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Old 8th Dec 2022, 02:36
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Lots of uninformed commentary on here about RAAF culture. I kindly suggest those with no experience of the RAAF should stop maligning the organisation with comments based on little more than second-hand perceptions of a small number of individuals. There may well be a problem at NJS, but let's not forget there are plenty of pilots from the civil aviation world who got into airline management and subsequently made life very hard for others. Do we blame that on "culture"?

Neville said:
The RAAF choose a very small select number of applicants then go on and fail another percentage of those during initial training. This is the culture that these check captains are coming from. Which works in a small organisation with an unlimited budget.
Contrary to popular perception, the RAAF does not have an "unlimited budget". It works within tight budget constraints and, like every other defence organisation, has to fight tooth and nail for any extra allocation within the overall defence budget. The amount that's allocated to pilot training takes historical course washout rates into account. Those who fail the course, generally do so because they haven't reached the standard required at the end of a phase of the course. They would normally receive some remedial training, but there isn't a lot of flex to extend people because the course graduation date is fixed in stone to prevent knock-on delays to training courses at the squadrons.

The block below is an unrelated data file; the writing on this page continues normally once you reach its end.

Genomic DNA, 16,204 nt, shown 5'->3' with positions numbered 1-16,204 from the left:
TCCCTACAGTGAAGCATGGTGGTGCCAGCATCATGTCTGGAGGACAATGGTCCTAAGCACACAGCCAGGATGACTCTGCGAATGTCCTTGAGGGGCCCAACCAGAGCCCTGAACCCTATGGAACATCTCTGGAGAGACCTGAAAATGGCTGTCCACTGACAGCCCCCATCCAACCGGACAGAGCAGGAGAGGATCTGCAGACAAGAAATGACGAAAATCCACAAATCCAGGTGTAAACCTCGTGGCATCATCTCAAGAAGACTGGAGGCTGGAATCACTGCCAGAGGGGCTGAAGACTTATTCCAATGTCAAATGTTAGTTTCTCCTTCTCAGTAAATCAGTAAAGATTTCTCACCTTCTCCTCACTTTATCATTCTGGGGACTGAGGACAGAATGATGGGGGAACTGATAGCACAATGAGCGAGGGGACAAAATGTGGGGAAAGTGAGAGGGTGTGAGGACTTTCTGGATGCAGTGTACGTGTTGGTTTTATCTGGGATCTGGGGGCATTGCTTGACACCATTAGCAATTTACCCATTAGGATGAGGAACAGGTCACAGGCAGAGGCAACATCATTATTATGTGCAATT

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Old 8th Dec 2022, 04:09
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Originally Posted by neville_nobody View Post
Reads more like a group of people who can't let go of a elitist, small operation mentality. .